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After Your Transplant

Recovery and rehabilitation should be your main concerns after your transplant. Your transplant team, including surgeons, specialists, nurses, dieticians, and social workers will follow you throughout your recovery. Each patient’s path to recovery is different, and it can be months before a patient is fully healed from the surgery.

Following your recovery plan is essential for healing.

After your surgery, you’ll spend several days in the Surgical Intensive Care Unit (SICU). You will have many monitors attached to you to keep track of your condition:

  • Nasogastric Tube (NG Tube) – This tube is placed through your nose and down into your stomach to keep your stomach clear. It will be removed when your bowel function returns and you are able to eat. It may make your nose and throat sore.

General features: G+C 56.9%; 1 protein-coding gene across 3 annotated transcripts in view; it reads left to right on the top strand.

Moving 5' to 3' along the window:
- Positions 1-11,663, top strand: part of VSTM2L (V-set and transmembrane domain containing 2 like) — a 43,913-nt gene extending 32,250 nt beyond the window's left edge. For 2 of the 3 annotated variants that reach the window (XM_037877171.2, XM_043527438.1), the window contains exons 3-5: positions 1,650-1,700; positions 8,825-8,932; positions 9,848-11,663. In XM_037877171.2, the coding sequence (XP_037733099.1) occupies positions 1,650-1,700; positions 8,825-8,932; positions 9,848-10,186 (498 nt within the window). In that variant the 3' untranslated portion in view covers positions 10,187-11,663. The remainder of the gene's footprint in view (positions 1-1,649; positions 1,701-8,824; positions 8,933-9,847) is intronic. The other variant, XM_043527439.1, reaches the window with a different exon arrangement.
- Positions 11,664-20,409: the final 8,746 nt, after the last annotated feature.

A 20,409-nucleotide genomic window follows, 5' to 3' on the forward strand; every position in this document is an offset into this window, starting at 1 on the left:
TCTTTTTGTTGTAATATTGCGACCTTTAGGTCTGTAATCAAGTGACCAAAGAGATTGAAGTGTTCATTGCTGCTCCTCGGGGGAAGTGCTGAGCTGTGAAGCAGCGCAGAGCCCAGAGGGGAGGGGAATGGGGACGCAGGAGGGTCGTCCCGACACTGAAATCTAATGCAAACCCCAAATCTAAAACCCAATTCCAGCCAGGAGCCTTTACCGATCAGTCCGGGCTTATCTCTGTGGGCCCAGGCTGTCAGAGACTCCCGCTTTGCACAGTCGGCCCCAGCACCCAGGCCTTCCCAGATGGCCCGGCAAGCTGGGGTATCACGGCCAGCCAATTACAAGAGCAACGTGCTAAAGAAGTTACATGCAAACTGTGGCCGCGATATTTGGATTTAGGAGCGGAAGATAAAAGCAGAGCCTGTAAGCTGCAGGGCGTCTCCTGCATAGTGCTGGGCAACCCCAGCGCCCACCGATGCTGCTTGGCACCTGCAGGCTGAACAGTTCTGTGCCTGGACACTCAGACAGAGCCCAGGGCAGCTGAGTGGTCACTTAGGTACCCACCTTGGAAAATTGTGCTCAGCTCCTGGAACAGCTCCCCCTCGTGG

• Endotracheal Tube (breathing tube) – This tube will remain in place until you are awake enough to breathe on your own. It is usually in place for one to two days after surgery. While this is in, you will not be able to talk. Your family may want to bring pen and paper so that you can express yourself. You may also want to establish simple movements, such as blinking, for yes or no questions.
  • Urinary Catheter (Foley) – This tube helps empty your bladder. It is removed once you are more awake.
  • Central IV Lines – These lines help provide fluids, nutrition and medication. They are removed when you can eat and drink.

You and your caregiver will be instructed in how to manage your care during your recovery period. This includes medication information and daily living instructions.

After your transplant, you will have regular appointments in an outpatient clinic. As you improve, these appointments will be less frequent. Arrangements for blood tests and medication management can be made through your primary care provider, or through your local Johns Hopkins Community Physician.

The United Network for Organ Sharing requires that hospitals follow-up with patients for at least two years after a transplant. Often, the relationships developed between our physicians and patients last decades longer.